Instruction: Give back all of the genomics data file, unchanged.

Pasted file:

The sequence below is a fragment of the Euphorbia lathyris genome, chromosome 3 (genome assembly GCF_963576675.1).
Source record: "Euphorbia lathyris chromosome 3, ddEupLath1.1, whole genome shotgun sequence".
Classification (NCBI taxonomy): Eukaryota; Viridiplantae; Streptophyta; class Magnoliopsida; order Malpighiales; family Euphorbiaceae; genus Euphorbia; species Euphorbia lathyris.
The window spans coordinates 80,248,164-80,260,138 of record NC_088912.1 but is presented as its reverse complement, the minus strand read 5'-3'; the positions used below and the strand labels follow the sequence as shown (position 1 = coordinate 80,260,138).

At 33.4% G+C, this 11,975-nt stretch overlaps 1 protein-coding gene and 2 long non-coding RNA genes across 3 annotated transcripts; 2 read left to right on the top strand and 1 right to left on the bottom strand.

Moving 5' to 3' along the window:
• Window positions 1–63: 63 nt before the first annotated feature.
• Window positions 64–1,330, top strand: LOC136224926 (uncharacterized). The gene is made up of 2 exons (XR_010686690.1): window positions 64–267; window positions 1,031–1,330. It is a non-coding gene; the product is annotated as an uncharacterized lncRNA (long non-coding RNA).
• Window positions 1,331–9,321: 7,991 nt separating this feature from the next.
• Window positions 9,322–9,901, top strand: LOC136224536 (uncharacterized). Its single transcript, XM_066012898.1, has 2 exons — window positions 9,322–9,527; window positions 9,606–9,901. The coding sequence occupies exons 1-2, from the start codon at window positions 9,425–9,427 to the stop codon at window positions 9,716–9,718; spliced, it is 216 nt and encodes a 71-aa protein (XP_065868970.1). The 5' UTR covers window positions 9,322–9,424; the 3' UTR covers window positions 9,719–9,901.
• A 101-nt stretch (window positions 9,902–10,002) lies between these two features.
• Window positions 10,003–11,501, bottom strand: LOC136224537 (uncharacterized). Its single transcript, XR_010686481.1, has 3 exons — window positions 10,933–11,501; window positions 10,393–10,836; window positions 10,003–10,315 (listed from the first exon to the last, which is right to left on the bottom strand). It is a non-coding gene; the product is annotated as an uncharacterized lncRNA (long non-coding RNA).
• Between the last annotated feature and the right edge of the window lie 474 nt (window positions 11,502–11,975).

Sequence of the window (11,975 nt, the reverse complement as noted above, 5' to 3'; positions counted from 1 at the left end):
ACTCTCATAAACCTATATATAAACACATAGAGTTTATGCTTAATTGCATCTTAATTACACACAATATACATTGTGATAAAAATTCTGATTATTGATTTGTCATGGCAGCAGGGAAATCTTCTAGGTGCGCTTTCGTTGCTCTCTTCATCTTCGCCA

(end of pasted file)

The sequence below is a fragment of the Euphorbia lathyris genome, chromosome 3 (genome assembly GCF_963576675.1).
Source record: "Euphorbia lathyris chromosome 3, ddEupLath1.1, whole genome shotgun sequence".
Classification (NCBI taxonomy): Eukaryota; Viridiplantae; Streptophyta; class Magnoliopsida; order Malpighiales; family Euphorbiaceae; genus Euphorbia; species Euphorbia lathyris.
The window spans coordinates 80,248,164-80,260,138 of record NC_088912.1 but is presented as its reverse complement, the minus strand read 5'-3'; the positions used below and the strand labels follow the sequence as shown (position 1 = coordinate 80,260,138).

At 33.4% G+C, this 11,975-nt stretch overlaps 1 protein-coding gene and 2 long non-coding RNA genes across 3 annotated transcripts; 2 read left to right on the top strand and 1 right to left on the bottom strand.

Moving 5' to 3' along the window:
• Window positions 1–63: 63 nt before the first annotated feature.
• Window positions 64–1,330, top strand: LOC136224926 (uncharacterized). The gene is made up of 2 exons (XR_010686690.1): window positions 64–267; window positions 1,031–1,330. It is a non-coding gene; the product is annotated as an uncharacterized lncRNA (long non-coding RNA).
• Window positions 1,331–9,321: 7,991 nt separating this feature from the next.
• Window positions 9,322–9,901, top strand: LOC136224536 (uncharacterized). Its single transcript, XM_066012898.1, has 2 exons — window positions 9,322–9,527; window positions 9,606–9,901. The coding sequence occupies exons 1-2, from the start codon at window positions 9,425–9,427 to the stop codon at window positions 9,716–9,718; spliced, it is 216 nt and encodes a 71-aa protein (XP_065868970.1). The 5' UTR covers window positions 9,322–9,424; the 3' UTR covers window positions 9,719–9,901.
• A 101-nt stretch (window positions 9,902–10,002) lies between these two features.
• Window positions 10,003–11,501, bottom strand: LOC136224537 (uncharacterized). Its single transcript, XR_010686481.1, has 3 exons — window positions 10,933–11,501; window positions 10,393–10,836; window positions 10,003–10,315 (listed from the first exon to the last, which is right to left on the bottom strand). It is a non-coding gene; the product is annotated as an uncharacterized lncRNA (long non-coding RNA).
• Between the last annotated feature and the right edge of the window lie 474 nt (window positions 11,502–11,975).

Sequence of the window (11,975 nt, the reverse complement as noted above, 5' to 3'; positions counted from 1 at the left end):
ACTCTCATAAACCTATATATAAACACATAGAGTTTATGCTTAATTGCATCTTAATTACACACAATATACATTGTGATAAAAATTCTGATTATTGATTTGTCATGGCAGCAGGGAAATCTTCTAGGTGCGCTTTCGTTGCTCTCTTCATCTTCGCCA